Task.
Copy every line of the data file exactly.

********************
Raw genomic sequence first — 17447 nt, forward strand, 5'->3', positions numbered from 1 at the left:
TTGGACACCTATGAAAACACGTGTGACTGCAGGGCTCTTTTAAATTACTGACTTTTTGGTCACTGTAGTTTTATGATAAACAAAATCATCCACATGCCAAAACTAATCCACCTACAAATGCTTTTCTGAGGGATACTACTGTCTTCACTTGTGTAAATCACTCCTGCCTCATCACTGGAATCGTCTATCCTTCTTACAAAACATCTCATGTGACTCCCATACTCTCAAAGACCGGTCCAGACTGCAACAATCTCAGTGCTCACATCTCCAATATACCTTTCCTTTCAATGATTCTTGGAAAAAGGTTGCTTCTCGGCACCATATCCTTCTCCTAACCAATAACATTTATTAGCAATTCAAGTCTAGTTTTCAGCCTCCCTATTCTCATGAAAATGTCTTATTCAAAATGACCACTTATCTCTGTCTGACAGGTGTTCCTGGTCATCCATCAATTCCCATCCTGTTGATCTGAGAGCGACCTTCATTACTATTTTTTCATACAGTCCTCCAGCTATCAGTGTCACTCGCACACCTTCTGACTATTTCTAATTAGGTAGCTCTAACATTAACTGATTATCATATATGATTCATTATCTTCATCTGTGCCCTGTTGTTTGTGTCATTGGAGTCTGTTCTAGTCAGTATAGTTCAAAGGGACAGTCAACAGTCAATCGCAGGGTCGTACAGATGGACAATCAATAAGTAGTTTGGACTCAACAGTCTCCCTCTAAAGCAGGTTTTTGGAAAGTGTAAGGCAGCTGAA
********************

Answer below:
Raw genomic sequence first — 17447 nt, forward strand, 5'->3', positions numbered from 1 at the left:
TTGGACACCTATGAAAACACGTGTGACTGCAGGGCTCTTTTAAATTACTGACTTTTTGGTCACTGTAGTTTTATGATAAACAAAATCATCCACATGCCAAAACTAATCCACCTACAAATGCTTTTCTGAGGGATACTACTGTCTTCACTTGTGTAAATCACTCCTGCCTCATCACTGGAATCGTCTATCCTTCTTACAAAACATCTCATGTGACTCCCATACTCTCAAAGACCGGTCCAGACTGCAACAATCTCAGTGCTCACATCTCCAATATACCTTTCCTTTCAATGATTCTTGGAAAAAGGTTGCTTCTCGGCACCATATCCTTCTCCTAACCAATAACATTTATTAGCAATTCAAGTCTAGTTTTCAGCCTCCCTATTCTCATGAAAATGTCTTATTCAAAATGACCACTTATCTCTGTCTGACAGGTGTTCCTGGTCATCCATCAATTCCCATCCTGTTGATCTGAGAGCGACCTTCATTACTATTTTTTCATACAGTCCTCCAGCTATCAGTGTCACTCGCACACCTTCTGACTATTTCTAATTAGGTAGCTCTAACATTAACTGATTATCATATATGATTCATTATCTTCATCTGTGCCCTGTTGTTTGTGTCATTGGAGTCTGTTCTAGTCAGTATAGTTCAAAGGGACAGTCAACAGTCAATCGCAGGGTCGTACAGATGGACAATCAATAAGTAGTTTGGACTCAACAGTCTCCCTCTAAAGCAGGTTTTTGGAAAGTGTAAGGCAGCTGAA